It's raining scooters this monsoon, with three launches in fairly quick succession. First came the scooter for the bros - the Ray Z, followed recently by the much-anticipated Activa-i and today, the Vespa VX with a front disc brake. While we have ridden "your new bro" Ray Z, we'll be testing the other two scooters shortly. In the meanwhile, here's a quick comparison (on paper) of these three competitors.
The Vespa here is the oldest of the three scooters and the updated VX variant brings a shiny 200mm disc brake at the front, new meters, a broader seat with an option of a beige colour and a wider grab rail for the pillion. The retro theme is carried forward from the standard Vespa and we think it's a good move considering the scooter sells primarily on its styling.
Yamaha's Ray has been around for almost a year and the Japanese manufacturer's sole scooter entry has been getting rave reviews both from the media and the public. When initially launched, the Ray was billed as a scooter for the ladies, which we though was pigeonholing an honestly good scoot. A few weeks ago, Yamaha launched the Ray Z, now for gentlemen/boy racers. To be seen as a scoot that men will want to ride, Yamaha gave the Ray a visor on the handlebar fairing, carbon-finish seats, a complicated looking grab rail that looks like a spoiler and finally, red-coloured rear suspension springs. Did I mention snazzy graphics?
The Activa-i is an odd new thing in this bunch. Honda toned down the bulbous shape of the Activa and used a line or two from the styling of erstwhile partner Hero MotoCorp's Pleasure scooter, and a front reminiscent of it's own 'male' scooter, the Aviator. So, the Activa-i has indicators on its front apron, less sheet metal on the body and a different tail lamp treatment.
All three scooters here use the same mechanicals as their other, already-in-the-market siblings. This means that the Vespa VX is powered by the peppy 10PS 125cc mill while the Activa-i uses the recently HET-ified 8PS 110cc engine. The Ray Z, Yamaha says, gets the standard 7.1PS 113cc engine but has updated roller-rockers and carburettor. We rode the Ray Z and found it to be similar to the Ray. Yamaha also says that the suspension in the Ray Z has also been upgraded and so have some frame bits. While details about the fuel efficiency of the Vespa VX are still unavailable, we expect it to be the same as the standard scooter: 60kmpl under test conditions. The Activa-i persists with its 60kmpl claim as well. This leaves the Yamaha Ray Z at a manufacturer claimed 53kmpl.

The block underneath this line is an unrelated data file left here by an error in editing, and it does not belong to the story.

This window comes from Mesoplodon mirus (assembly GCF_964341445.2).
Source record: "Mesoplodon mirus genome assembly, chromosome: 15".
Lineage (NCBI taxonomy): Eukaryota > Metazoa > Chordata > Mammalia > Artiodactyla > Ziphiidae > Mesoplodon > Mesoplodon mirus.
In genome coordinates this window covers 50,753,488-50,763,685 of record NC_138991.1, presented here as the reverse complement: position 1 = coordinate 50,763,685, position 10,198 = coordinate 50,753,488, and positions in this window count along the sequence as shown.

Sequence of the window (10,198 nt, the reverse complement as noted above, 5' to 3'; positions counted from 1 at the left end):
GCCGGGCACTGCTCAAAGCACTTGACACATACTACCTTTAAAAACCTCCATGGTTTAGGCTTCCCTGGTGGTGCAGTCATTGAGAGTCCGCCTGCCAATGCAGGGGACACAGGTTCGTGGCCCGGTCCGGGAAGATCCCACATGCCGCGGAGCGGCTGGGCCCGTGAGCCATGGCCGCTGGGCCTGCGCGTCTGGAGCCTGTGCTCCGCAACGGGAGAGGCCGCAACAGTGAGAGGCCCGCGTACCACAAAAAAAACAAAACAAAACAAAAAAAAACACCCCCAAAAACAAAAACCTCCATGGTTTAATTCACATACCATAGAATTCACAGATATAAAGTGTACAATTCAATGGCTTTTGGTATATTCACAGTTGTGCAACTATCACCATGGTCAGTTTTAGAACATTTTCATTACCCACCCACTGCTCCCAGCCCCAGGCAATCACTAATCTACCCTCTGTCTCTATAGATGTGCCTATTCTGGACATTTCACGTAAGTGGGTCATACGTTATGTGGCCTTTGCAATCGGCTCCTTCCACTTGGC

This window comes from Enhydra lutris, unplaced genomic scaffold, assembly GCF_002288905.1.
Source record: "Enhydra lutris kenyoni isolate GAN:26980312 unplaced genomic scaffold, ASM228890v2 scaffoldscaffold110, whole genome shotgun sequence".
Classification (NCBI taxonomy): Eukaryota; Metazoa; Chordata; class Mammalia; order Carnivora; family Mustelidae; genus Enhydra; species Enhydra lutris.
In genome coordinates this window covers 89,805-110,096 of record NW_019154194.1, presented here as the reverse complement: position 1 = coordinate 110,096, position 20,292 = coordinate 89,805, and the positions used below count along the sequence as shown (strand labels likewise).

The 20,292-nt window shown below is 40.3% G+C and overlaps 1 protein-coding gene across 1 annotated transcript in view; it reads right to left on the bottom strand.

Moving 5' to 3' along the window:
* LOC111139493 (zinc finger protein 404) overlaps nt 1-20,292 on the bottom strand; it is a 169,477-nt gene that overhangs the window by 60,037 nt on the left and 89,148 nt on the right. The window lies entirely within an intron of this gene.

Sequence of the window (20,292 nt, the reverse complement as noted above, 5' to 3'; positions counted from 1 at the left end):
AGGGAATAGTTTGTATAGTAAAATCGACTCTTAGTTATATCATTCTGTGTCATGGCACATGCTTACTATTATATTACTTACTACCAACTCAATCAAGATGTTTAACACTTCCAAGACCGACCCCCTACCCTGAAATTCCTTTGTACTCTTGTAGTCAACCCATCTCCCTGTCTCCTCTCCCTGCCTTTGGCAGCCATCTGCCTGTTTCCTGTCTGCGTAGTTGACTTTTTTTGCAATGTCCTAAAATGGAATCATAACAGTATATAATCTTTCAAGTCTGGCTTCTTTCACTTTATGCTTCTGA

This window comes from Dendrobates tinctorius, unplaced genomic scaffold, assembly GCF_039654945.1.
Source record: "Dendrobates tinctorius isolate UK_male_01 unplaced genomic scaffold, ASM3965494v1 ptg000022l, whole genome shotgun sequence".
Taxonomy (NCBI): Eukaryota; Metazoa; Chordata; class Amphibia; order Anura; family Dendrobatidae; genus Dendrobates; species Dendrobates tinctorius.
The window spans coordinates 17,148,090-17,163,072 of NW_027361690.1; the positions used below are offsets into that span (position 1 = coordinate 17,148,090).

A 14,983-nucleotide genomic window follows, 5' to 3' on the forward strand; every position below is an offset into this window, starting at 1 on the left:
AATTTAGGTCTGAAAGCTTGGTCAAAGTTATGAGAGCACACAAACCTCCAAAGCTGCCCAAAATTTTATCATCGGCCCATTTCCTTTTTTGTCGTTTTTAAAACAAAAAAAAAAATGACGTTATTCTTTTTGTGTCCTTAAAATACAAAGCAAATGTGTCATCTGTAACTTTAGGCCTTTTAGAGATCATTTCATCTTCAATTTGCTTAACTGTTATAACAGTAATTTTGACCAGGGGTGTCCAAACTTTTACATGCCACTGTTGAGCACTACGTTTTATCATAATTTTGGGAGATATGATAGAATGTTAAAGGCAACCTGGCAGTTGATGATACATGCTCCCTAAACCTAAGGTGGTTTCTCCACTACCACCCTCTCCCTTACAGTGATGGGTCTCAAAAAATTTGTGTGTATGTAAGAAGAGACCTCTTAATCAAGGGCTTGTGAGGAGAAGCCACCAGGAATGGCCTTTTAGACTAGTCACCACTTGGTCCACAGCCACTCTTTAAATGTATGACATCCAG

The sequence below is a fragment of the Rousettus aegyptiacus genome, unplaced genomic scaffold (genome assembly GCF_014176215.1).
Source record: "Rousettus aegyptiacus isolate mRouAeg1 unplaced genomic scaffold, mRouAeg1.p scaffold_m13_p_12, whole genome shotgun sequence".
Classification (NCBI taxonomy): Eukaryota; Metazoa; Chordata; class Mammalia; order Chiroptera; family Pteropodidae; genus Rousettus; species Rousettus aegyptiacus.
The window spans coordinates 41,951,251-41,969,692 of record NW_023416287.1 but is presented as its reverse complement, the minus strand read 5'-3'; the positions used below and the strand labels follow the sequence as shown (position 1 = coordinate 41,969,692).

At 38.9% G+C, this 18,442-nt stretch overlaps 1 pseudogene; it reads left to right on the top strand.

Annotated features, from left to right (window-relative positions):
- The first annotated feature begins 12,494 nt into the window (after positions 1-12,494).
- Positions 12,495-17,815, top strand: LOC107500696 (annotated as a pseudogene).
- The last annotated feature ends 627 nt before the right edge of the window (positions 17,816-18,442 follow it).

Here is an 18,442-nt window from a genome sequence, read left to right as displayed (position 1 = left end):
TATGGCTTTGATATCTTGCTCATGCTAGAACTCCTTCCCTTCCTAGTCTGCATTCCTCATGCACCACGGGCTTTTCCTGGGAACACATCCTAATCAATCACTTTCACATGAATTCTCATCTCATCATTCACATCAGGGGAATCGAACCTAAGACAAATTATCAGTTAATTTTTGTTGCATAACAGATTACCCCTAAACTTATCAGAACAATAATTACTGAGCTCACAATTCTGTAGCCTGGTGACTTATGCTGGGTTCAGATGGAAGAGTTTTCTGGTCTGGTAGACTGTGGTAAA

Apart from the token graphics and body changes, it's the Vespa VX which brings a much-needed 200mm front disc brake to the party. The Activa-i uses Honda's Combi Braking System (CBS) while the Ray Z persists with the Ray's 130mm drums at both ends.
While prices of the Vespa VX will be announced at a later date, we believe it should be priced Rs 2500 more than the standard variant (Rs 59996). The Ray Z retails at Rs 48,555 and the Activa-i at Rs 44,200 ex-Delhi.
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